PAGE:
Behavioral health literacy: A new construct to improve outcomes among incarcerated individuals
| Author: Carrie Pettus, Stephanie Kennedy, Tanya Renn, Stephen Tripodi, Danielle Rudes, Faye Taxman
Incarcerated individuals have disproportionate rates of behavioral health disorders, which bring people into incarceration settings. Although lack of motivation to engage in treatment is often used to explain these outcomes, individuals may have limited knowledge about these disorders and how to access treatment. We propose a new construct called behavioral health literacy to facilitate linkage between individuals and appropriate treatment options.
Category: Substance Use, Mental Health
Protocol: Multi-site RCT of Comprehensive Trauma Informed Reentry Services for young males releasing from state prisons
| Author: Carrie Pettus, Tanya Renn, Stephen Tripodi, Sarah Tamburri
Research suggests untreated trauma symptoms contribute to high rates of incarceration and re-incarceration among young males. As trauma symptomatology can increase during reentry, implementing trauma treatment during this time is critical. This study evaluates the impact of the Resiliency in Stressful Experiences (RISE) program for 18-35-year-old incarcerated males releasing from prison and will provide critical information about how trauma-informed reentry programming impacts traditional reentry outcomes and identify key mechanisms of action.
Category: Study Protocol, Trauma, Men
Behavioral Health Literacy: A New Construct to Improve Outcomes Among Jail Residents
| Author: Carrie Pettus, Stephanie Kennedy, Tanya Renn, Stephen Tripodi
Jail residents have disproportionate rates of behavioral health disorders (BHDs); untreated BHD symptoms bring people into jail settings and are associated with re-arrest after release. Although lack of motivation to seek out and engage in BHD treatment is often used to explain these outcomes, individuals may have limited knowledge about BHDs and their symptoms, when and why treatment is warranted, and how to access treatment. We propose a new construct called behavioral health literacy to facilitate linkage between individuals with BHDs and appropriate treatment options.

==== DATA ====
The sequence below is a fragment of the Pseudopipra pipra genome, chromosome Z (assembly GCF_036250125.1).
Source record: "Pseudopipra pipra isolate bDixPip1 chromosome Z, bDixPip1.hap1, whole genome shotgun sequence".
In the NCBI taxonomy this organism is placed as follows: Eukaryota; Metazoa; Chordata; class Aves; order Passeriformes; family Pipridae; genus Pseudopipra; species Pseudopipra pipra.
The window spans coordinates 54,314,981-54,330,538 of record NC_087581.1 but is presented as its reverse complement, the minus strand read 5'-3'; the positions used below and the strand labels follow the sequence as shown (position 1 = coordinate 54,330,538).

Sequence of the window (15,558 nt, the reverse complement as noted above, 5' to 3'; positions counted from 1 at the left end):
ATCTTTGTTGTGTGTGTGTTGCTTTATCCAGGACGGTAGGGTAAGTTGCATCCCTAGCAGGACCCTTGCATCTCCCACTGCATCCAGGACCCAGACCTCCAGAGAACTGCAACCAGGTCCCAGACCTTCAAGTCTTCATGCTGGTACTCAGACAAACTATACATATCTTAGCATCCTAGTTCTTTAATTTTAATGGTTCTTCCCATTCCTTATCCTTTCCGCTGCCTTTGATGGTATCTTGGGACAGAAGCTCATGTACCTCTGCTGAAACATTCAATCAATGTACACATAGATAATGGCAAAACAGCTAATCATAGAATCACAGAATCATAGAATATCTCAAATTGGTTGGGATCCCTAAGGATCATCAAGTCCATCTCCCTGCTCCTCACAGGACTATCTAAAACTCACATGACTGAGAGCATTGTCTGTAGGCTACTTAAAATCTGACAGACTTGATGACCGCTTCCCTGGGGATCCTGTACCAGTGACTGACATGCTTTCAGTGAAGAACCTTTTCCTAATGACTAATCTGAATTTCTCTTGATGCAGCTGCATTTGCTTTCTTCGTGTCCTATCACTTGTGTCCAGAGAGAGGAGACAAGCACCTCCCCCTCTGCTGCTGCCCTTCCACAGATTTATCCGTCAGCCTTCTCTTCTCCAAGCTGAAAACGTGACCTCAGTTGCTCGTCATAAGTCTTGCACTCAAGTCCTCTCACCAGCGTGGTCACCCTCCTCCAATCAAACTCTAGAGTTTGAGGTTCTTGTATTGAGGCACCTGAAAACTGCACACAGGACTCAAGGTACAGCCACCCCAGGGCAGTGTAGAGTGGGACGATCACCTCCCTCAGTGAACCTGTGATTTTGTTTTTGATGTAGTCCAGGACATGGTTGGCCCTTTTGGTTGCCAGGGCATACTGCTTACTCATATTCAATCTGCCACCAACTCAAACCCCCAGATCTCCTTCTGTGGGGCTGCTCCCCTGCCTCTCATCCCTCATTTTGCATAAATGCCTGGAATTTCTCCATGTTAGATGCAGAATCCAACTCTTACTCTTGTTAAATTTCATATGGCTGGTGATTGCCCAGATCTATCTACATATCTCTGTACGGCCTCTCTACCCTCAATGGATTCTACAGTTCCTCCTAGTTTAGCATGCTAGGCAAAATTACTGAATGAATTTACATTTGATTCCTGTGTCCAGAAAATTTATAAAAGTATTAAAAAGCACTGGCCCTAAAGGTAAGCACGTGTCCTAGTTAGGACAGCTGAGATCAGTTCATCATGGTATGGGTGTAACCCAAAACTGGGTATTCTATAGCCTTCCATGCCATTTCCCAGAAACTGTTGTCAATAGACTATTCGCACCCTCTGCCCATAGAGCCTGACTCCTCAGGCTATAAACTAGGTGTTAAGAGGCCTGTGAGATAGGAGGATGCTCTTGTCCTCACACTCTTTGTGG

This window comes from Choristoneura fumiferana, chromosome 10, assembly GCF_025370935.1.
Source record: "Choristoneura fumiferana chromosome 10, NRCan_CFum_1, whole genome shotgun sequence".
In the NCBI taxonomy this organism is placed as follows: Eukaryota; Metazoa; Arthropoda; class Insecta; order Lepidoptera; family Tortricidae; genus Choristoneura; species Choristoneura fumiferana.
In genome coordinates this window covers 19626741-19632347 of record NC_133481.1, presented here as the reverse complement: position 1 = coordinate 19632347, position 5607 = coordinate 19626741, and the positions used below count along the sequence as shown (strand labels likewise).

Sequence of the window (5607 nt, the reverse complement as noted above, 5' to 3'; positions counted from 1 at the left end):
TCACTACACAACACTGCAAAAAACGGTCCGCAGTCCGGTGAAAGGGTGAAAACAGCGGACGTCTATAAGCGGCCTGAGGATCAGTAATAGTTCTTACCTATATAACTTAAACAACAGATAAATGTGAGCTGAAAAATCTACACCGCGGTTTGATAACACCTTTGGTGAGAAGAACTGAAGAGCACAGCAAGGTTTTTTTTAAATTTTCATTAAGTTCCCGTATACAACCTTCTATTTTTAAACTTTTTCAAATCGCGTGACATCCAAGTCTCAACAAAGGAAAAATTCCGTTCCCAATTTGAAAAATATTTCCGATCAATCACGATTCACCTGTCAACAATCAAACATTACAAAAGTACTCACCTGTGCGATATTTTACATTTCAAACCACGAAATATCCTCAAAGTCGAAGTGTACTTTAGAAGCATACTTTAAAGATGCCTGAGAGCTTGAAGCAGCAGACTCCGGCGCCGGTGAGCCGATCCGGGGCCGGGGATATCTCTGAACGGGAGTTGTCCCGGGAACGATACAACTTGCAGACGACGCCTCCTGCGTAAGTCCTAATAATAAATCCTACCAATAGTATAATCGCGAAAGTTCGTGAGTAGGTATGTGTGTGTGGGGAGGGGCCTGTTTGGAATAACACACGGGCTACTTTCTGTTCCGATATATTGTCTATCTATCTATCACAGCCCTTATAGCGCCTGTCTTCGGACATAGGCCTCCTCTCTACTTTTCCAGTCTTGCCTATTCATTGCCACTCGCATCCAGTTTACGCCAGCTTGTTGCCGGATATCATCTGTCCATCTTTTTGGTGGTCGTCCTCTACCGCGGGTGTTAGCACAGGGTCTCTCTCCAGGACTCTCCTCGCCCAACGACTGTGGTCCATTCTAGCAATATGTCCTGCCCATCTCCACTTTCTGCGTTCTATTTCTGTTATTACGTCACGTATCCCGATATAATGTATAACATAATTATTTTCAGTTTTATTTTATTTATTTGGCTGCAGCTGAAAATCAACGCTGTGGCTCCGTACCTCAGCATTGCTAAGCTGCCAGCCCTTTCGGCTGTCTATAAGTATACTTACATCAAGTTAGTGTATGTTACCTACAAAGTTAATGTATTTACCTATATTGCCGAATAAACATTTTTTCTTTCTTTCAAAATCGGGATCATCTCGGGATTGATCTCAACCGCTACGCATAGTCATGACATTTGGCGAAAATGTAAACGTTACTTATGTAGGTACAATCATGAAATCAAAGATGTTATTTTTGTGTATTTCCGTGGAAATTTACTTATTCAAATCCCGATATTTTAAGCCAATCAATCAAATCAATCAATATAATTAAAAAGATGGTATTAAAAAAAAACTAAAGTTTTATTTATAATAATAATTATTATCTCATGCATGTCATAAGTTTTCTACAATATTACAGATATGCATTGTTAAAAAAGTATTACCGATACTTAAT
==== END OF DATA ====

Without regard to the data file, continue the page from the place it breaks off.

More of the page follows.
Category: Mental Health, Substance Use, Reentry
Trauma Informed Care Groups with Incarcerated Women: Comparing Seeking Safety and STAIR
| Author: Stephen Tripodi, Michael Killian, Matt Gilmore, Elizabeth Curley, Lauren Herod
Almost all incarcerated women have experienced at least one lifetime traumatic event that often leads to limited coping skills and mental health problems. This study evaluated two different trauma-informed care groups for incarcerated women – Seeking Safety and STAIR – and found that participants who participated in either program had significant improvements in anxiety, depression, and coping self-efficacy. Results indicate the importance of screening for trauma and offering correctional-based programming to address trauma before release
Category: Trauma, Incarcerated Women
Traumatic experiences before incarceration in a county jail
| Author: Stephen Tripodi, Elizabeth Curley, Sierra Ross
This report describes the traumatic experiences of individuals prior to their incarceration in a county jail. Nearly 70% of study participants experienced a traumatic event in the year prior to their incarceration, with the majority of those affected reporting more than one traumatic event. Among study participants, 24% were violently assaulted, 15% lost a loved one to homicide, 18% witnessed a serious injury or death, 26% experienced a serious health incident, and 35% received news of the death or injury of a loved one.
Smart Decarceration Practice Behaviors for Social Work Competencies
| Author: Phillipe Copeland, Daniel Jacob, Diane Young, Annie Grier, Stephanie Kennedy, Stephen Tripodi
This tool was conceived by a members of the “Promote Smart Decarceration” Grand Challenge Education Working Group to provide guidance for social work administrators, instructors, and students on how to effectively incorporate “smart decarceration” as a focus for social work education using the CSWE social work competencies.
This tool incorporates smart decarceration-related practice behaviors for ready application into both classroom curricula and field practicums.
Category: Grand Challenges, Smart Decarceration
Pathways to Recidivism for women released from prison:A Mediated model
| Author: Stephen Tripodi, Carrie Pettus-Davis, Kimberly Bender, Michael Fitzgerald, Tanya Renn, Stephanie Kennedy
Findings showed no direct relationship between childhood trauma and reincarceration for women in the sample, although there was a significant mediated relationship from childhood trauma to depression to reincarceration. Results suggest the importance of addressing incarcerated women’s trauma before release, assessing for depression, and using empirically-supported interventions to treat depression when applicable.
Category: Incarcerated Women, Reentry
The Quality of Life Perception Gap in Prison Health Care Settings
| Author: Stephanie Prost, Stephen Tripodi, Jeffrey Lacasse